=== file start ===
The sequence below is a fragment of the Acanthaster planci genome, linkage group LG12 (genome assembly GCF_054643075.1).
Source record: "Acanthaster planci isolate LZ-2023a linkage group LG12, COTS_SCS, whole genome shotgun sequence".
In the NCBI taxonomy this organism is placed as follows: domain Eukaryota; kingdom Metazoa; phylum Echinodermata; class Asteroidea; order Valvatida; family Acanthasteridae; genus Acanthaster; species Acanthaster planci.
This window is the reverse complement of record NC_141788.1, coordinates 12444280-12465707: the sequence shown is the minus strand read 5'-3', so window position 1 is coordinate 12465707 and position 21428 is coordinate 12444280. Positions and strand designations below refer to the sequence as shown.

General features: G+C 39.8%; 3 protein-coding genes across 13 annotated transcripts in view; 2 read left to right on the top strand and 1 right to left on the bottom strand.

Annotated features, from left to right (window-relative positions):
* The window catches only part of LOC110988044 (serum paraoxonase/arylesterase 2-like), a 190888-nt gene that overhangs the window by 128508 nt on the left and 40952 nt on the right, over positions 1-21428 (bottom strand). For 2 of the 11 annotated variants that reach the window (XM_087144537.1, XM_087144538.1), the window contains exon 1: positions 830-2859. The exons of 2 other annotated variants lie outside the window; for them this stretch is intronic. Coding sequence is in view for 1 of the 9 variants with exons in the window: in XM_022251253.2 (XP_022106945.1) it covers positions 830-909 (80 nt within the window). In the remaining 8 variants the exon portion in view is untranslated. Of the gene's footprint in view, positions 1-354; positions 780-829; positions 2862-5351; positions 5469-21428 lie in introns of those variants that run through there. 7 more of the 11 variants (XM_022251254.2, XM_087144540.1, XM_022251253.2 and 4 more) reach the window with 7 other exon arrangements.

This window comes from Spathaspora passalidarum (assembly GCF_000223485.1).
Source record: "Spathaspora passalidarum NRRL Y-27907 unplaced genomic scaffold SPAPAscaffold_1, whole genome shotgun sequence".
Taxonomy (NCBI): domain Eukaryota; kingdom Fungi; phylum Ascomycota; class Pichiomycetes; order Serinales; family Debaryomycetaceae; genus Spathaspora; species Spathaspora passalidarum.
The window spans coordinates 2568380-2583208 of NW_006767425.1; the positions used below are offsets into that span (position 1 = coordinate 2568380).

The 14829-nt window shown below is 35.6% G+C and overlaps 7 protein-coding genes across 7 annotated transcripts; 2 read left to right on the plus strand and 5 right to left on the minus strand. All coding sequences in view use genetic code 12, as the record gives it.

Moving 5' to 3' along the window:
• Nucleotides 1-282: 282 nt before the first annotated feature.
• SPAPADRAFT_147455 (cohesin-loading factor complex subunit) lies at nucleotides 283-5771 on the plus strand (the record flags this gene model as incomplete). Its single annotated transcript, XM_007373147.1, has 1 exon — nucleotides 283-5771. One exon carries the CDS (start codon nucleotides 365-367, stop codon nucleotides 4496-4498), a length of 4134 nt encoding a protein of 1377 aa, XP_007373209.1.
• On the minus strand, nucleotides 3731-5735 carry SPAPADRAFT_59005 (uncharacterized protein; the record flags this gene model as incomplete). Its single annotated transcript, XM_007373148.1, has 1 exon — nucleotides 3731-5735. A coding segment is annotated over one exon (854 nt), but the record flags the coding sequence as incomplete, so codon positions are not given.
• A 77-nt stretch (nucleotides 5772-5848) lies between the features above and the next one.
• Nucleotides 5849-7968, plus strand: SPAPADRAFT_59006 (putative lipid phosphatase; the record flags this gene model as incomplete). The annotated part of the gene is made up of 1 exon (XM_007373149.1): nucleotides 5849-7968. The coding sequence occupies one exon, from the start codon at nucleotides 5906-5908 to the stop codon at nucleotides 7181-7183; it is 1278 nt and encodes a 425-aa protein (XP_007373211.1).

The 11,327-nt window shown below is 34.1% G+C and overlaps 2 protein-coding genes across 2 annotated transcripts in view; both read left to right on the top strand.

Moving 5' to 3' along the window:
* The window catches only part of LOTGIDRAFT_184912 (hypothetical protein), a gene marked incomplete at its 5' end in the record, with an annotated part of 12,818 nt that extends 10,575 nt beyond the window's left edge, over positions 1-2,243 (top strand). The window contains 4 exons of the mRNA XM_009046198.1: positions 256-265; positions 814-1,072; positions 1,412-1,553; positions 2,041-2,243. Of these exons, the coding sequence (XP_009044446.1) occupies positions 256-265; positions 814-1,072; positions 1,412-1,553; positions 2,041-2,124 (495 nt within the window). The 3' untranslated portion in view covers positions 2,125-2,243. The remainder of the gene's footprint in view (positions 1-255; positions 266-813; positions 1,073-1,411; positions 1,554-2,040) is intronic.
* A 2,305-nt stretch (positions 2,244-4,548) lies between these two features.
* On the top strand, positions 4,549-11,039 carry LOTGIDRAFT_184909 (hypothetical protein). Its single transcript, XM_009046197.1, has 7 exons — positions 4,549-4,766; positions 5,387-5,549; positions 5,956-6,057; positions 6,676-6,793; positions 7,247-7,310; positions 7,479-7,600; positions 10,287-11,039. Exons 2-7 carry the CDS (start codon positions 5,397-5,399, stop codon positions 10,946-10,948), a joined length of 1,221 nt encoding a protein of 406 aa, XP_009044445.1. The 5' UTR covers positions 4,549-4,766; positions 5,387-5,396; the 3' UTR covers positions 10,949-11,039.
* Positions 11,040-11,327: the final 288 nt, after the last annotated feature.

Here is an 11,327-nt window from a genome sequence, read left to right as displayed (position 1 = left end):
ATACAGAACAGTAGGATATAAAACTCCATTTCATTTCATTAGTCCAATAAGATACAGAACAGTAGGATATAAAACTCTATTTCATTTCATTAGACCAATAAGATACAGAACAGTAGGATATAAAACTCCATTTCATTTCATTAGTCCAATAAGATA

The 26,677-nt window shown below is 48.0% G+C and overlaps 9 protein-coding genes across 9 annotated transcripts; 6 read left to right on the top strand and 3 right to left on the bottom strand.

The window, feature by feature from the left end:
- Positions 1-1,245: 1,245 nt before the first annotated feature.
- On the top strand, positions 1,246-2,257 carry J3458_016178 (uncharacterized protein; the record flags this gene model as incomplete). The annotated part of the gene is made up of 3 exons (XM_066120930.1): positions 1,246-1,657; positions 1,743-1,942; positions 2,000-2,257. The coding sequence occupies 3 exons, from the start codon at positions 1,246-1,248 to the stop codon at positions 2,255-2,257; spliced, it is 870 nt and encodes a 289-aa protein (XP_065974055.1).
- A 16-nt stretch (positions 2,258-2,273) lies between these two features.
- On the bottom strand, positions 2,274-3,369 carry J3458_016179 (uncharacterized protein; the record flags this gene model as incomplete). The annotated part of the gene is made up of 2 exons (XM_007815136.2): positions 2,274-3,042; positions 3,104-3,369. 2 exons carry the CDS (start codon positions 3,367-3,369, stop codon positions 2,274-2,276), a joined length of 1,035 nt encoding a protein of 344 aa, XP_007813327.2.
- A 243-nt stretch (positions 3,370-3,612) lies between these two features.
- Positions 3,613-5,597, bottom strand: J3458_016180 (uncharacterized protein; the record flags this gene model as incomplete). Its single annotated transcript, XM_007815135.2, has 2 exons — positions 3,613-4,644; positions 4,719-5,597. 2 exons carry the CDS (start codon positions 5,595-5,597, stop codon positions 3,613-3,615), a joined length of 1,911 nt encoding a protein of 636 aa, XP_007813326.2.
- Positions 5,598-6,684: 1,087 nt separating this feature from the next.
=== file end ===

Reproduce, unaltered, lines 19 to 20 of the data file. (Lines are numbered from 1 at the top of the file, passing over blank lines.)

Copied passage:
The 11,327-nt window shown below is 34.1% G+C and overlaps 2 protein-coding genes across 2 annotated transcripts in view; both read left to right on the top strand.

Moving 5' to 3' along the window: